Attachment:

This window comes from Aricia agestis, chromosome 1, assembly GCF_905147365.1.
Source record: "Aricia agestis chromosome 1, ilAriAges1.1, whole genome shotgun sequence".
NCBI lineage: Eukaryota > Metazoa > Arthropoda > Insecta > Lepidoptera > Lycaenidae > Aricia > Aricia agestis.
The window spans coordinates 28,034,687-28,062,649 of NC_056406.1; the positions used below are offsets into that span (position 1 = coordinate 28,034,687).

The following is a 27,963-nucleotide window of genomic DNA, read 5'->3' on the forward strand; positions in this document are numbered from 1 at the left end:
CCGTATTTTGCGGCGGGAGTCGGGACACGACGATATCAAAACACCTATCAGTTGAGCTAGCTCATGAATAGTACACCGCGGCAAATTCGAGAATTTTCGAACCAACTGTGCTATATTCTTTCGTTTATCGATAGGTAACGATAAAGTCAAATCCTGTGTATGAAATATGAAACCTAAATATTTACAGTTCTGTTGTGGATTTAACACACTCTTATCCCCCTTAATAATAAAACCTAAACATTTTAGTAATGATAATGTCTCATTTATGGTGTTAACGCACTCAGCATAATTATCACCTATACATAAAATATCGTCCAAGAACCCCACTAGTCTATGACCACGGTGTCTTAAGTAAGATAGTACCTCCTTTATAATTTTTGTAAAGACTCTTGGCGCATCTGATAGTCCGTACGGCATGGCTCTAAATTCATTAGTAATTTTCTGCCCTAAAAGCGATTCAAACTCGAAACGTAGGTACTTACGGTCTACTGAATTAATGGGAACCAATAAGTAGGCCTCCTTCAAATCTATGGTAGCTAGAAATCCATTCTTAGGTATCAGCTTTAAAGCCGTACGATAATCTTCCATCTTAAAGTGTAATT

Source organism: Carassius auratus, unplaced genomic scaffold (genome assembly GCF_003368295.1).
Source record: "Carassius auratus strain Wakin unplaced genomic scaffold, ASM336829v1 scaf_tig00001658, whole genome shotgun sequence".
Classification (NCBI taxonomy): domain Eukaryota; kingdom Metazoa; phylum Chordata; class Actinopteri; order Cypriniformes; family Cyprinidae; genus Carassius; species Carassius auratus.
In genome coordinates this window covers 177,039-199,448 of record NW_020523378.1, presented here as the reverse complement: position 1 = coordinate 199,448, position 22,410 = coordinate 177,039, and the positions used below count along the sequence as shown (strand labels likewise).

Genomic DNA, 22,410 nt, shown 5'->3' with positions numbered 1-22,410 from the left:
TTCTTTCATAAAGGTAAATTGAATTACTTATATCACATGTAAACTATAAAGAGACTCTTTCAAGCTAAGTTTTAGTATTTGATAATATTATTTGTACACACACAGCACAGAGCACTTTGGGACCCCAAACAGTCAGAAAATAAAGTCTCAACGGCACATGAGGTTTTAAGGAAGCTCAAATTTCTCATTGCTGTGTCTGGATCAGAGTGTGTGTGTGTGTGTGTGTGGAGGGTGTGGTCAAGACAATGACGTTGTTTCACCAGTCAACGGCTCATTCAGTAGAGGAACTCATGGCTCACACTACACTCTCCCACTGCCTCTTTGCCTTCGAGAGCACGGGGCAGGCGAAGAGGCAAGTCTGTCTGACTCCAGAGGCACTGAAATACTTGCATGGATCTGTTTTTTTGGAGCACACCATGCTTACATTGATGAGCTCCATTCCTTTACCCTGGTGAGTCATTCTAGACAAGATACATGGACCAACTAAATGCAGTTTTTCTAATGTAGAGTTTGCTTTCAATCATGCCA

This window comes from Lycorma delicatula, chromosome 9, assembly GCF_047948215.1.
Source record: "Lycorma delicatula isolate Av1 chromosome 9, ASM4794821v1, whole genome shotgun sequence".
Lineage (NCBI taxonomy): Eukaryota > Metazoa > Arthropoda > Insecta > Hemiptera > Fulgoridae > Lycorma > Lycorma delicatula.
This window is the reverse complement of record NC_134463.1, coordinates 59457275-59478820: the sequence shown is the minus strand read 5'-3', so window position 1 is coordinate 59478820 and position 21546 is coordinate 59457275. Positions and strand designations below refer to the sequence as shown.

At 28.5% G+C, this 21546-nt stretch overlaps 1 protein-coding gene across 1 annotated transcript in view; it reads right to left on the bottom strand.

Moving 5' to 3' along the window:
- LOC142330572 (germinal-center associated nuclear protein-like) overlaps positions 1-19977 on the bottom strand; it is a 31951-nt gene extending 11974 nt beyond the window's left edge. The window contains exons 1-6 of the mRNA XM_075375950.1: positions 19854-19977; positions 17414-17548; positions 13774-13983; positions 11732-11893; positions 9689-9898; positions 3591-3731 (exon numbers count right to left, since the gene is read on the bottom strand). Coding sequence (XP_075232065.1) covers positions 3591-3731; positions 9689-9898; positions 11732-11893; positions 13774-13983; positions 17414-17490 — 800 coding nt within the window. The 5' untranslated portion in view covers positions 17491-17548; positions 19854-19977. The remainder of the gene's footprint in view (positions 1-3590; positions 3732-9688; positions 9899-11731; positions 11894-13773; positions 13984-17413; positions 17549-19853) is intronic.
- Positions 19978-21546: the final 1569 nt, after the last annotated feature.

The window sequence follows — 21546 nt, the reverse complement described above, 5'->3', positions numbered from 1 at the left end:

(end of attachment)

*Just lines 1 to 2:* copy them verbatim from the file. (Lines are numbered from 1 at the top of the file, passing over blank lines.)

This window comes from Aricia agestis, chromosome 1, assembly GCF_905147365.1.
Source record: "Aricia agestis chromosome 1, ilAriAges1.1, whole genome shotgun sequence".